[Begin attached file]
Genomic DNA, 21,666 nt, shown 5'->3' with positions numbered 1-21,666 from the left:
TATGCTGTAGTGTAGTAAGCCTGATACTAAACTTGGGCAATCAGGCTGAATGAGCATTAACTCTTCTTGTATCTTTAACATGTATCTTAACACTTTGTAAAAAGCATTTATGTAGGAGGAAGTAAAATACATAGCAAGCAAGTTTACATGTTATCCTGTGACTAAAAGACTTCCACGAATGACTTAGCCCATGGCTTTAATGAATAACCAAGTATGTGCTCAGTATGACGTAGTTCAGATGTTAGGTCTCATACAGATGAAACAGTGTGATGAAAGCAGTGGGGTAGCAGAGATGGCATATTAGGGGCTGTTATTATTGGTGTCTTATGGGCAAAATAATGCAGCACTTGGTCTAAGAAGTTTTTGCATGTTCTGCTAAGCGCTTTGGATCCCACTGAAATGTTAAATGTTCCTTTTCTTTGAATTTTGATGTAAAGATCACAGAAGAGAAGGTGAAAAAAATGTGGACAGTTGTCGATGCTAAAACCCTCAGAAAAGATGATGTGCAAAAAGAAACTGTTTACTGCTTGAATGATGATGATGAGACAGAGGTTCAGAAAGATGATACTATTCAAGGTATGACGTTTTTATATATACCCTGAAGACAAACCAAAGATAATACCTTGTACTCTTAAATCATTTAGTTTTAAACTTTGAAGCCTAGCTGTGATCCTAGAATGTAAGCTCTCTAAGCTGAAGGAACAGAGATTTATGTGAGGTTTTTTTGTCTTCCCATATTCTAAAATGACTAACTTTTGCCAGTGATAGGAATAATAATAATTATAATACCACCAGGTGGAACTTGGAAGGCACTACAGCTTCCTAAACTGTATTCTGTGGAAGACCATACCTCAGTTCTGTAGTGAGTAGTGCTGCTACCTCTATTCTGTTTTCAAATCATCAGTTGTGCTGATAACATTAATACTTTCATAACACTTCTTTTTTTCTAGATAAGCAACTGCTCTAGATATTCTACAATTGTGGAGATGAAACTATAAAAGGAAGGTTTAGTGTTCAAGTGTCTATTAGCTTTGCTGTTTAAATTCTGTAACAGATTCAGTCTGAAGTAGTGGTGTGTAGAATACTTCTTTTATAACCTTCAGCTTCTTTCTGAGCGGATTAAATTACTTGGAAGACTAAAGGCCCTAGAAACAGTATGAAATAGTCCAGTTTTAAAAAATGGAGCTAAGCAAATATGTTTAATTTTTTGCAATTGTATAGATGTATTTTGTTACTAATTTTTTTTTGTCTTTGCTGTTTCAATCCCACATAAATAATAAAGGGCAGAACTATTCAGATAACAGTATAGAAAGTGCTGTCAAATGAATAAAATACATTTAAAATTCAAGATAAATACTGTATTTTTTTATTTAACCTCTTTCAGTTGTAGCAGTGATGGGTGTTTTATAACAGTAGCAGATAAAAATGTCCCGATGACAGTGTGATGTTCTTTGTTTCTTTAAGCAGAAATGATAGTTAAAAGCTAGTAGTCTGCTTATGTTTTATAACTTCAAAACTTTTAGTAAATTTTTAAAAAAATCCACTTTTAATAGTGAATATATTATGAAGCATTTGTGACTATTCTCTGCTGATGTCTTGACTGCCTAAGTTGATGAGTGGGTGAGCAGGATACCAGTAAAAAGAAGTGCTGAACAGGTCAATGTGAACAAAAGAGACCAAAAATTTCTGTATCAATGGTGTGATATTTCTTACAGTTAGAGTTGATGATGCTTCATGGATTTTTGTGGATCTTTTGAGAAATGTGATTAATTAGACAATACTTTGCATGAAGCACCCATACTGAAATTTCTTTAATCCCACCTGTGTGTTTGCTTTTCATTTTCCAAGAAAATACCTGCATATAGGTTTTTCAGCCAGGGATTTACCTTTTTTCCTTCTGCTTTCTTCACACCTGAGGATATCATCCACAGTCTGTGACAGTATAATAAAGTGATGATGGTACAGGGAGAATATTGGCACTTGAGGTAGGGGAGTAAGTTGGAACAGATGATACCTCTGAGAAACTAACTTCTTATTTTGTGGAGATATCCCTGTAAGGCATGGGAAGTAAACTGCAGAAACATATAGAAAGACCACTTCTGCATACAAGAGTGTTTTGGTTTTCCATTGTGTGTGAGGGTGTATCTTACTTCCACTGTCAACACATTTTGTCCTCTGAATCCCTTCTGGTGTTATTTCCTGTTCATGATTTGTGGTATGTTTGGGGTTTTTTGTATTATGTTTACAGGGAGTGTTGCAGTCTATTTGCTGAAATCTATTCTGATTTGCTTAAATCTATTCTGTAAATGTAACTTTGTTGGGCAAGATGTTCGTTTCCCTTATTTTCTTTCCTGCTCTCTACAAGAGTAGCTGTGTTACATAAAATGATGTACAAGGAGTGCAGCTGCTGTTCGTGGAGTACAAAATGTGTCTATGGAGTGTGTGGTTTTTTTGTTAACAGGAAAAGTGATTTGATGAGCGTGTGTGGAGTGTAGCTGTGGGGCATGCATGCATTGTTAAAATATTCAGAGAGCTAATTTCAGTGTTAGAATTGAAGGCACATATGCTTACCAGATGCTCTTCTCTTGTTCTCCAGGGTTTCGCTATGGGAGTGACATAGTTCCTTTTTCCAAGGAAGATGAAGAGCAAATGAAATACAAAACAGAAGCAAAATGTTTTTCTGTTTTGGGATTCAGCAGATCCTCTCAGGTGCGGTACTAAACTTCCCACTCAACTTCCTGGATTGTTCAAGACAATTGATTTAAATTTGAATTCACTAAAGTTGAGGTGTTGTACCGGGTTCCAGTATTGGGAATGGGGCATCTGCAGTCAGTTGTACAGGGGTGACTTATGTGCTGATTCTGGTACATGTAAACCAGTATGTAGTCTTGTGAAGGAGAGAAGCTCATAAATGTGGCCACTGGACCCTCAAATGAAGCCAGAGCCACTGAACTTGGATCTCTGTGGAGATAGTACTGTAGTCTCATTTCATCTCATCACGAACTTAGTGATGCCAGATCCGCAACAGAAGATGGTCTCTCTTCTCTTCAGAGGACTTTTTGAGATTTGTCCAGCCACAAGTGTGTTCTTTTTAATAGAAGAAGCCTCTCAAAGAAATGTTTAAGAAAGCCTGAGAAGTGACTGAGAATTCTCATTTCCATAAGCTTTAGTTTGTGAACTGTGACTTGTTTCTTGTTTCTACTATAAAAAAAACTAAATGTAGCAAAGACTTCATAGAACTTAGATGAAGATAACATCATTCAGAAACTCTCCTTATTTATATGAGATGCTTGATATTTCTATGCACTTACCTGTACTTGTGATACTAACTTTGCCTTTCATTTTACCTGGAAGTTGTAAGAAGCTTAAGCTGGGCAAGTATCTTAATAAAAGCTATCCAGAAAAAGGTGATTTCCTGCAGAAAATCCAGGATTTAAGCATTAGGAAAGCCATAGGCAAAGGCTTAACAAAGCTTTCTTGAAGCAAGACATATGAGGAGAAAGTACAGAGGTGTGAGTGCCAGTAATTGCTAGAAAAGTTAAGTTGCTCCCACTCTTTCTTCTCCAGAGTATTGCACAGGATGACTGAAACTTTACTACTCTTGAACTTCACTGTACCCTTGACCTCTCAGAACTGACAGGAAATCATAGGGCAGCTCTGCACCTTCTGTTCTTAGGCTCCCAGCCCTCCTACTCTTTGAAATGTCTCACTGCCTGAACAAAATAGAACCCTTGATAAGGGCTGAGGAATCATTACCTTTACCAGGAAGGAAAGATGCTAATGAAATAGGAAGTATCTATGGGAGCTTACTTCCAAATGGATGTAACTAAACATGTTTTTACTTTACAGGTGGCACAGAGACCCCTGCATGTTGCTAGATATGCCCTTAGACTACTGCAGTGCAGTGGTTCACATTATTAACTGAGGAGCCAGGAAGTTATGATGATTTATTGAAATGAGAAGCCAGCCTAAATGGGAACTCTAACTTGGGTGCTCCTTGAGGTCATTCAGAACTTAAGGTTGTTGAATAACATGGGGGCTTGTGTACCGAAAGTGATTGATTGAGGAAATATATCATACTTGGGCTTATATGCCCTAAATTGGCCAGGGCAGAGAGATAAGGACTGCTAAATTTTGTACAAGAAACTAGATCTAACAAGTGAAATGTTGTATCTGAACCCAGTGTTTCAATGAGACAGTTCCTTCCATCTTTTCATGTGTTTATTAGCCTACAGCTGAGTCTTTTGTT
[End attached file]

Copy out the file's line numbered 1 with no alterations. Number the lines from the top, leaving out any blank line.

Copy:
Genomic DNA, 21,666 nt, shown 5'->3' with positions numbered 1-21,666 from the left: